School Board Nixes Pleas for Letter Grades

Bill Pearl

LBUSD’s School Board voted 5-0 on May 20 to support a policy announced by LBUSD staff on April 16 (without a prior board vote) that will give LBUSD high school students a “credit/no credit” mark on their record with no option to “opt in” to receive the letter grade they earned in the current COVID-19 impacted semester.

The action came despite an online petition that garnered over 1,600 signatures, created by Millikan High sophomore Riley Cantrell, that urged letting students “opt-in” for a letter grade, stating that not allowing the option of a letter grade would harm their college application competitiveness.

May 20 public testimony was nearly unanimous in urging an opt-in letter grade choice.

Some examples: Corliss Lee: Eastside Voice, president: “Students are still going to have compete for seats in university and colleges and their GPA matters. If they have done the work, they deserve the grade. Taking away a grade they worked for is an unnecessary penalty.”

Millikan High English teacher David Poerschke said not allowing students to receive a letter grade “does many of our students a disservice … I can’t help but sense that in the next three years, a LBUSD high school students’  transcripts with credit for courses this semester and grades for all the others will not be given the same consideration [in college admission decisions] as the student from another district who has letter grades for all semesters on his or her transcript.”

Christy Brown: “My child has a chance to become a National Merit Scholar based on his PSAT score in which he scored in the 99th percentile. Taking away students’ grades ... could harm students’ ability to receive merit and academic scholarship. This could harm students financially.”

Ann Cantrell, a retired teacher and petition-initiator Riley Cantrell’s grandmother, said not allowing an opt-in for a letter grade would put LBUSD students at a disadvantage – especially AP students who would have received 5 GPA points for an “A” grade. “Their cumulative grade point average will be lower than students from those districts allowing a choice.”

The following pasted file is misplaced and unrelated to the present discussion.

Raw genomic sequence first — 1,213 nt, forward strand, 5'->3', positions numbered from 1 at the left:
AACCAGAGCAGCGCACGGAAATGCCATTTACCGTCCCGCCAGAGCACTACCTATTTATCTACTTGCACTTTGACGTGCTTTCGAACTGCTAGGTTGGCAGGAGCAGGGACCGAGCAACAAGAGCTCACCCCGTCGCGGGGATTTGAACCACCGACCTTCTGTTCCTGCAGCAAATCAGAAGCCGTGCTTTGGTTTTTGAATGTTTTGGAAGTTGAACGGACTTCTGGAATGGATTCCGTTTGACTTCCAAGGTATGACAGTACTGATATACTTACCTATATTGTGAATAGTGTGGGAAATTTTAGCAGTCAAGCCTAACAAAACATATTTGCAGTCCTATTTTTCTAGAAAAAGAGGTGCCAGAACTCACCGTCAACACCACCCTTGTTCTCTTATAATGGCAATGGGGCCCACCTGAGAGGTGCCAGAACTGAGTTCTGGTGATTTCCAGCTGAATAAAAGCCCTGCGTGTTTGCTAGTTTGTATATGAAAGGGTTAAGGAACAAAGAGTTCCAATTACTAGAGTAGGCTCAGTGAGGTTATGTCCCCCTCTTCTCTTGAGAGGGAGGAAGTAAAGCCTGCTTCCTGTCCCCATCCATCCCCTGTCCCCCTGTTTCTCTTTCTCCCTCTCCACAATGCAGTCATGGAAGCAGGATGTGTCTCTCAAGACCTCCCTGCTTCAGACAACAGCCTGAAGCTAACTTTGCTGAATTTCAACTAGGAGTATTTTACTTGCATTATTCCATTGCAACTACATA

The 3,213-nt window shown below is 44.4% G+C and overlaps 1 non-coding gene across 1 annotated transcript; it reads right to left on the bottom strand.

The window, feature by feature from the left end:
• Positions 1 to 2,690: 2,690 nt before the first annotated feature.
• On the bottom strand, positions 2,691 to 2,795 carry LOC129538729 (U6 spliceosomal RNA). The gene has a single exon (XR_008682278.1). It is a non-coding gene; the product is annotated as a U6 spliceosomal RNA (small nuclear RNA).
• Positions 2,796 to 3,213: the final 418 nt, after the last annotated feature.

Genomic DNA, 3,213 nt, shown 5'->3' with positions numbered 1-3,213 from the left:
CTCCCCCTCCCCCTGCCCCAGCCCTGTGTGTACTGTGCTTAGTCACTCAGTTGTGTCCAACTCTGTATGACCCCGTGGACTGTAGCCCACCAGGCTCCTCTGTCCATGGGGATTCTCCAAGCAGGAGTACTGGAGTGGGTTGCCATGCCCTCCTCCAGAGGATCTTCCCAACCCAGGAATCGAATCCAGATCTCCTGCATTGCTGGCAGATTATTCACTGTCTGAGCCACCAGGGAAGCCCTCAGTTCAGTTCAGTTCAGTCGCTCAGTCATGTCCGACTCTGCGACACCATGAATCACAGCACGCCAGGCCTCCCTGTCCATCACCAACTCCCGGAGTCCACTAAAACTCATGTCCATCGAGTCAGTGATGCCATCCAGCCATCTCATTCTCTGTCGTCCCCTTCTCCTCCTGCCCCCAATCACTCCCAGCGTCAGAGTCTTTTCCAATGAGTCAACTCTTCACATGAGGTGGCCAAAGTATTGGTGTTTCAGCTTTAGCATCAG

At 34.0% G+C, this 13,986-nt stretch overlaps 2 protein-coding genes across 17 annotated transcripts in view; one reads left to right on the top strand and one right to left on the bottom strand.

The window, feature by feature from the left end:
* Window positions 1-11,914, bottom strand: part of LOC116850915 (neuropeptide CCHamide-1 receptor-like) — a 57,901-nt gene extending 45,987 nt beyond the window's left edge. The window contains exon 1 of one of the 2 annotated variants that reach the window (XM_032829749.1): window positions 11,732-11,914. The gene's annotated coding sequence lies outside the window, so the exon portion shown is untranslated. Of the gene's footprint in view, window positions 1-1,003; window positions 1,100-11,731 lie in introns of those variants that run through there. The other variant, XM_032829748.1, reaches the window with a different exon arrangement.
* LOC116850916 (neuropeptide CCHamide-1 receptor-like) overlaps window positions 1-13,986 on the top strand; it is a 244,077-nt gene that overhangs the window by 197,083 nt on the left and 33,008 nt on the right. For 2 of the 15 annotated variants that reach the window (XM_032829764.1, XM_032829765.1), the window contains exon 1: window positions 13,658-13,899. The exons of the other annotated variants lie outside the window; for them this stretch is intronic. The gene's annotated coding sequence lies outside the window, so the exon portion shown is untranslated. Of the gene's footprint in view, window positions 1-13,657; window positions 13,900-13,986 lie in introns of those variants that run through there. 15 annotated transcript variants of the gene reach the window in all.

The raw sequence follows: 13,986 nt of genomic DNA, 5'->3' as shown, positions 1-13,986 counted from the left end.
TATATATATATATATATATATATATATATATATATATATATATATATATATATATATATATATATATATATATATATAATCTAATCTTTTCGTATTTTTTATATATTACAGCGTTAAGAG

Petition-initiator Riley Cantrell said: Plenty of other districts around the country are giving their students a choice. We are the minority who cannot choose what we want. Students with letter grades will have higher GPAs than ours. They will be accepted into colleges over us. We are at a higher probability of failure. All our countless hours spent studying and completing assignments will not be accounted for.”

The sole public testimony against an opt-in provision came from Californians For Justice, which described itself as working for “educational equity and racial justice by building the power of youth, communities of color, immigrants, low income families and the LGBTQ communities. It urged the board to “not provide an opt-in option.

“Passing a last-minute, opt-in option will further exacerbate inequalities and the achievement gap within the district for the benefit of a privileged few. To keep expectations of grades the same when folks are worried about having stable housing, food to eat and family members who are essential workers that are putting their lives at risk [is] inhumane. It does not center equity or inclusion for all LBUSD students.”

Superintendent Chris Steinhauser told the board simply: “Staff is not recommending that we change that policy for numerous reasons why we started the policy. And just for clarification there are many districts in the state as well as the nation that are doing a credit/no credit policy. Just a few in California are San Francisco, Palo Alto, Irvine, Garden Grove [and] Long Beach, just to mention a few.”

School board member Dr. Juan Benitez (represents Central LB area) made a motion “To continue current policy regarding grades. Is it equitable for our students with limited to no opportunity, for our students with limited to no resources, for our students with varying levels and degrees or varying ability, for our students with limited to no options, to compete with some students that because of their opportunities and resources and privileges.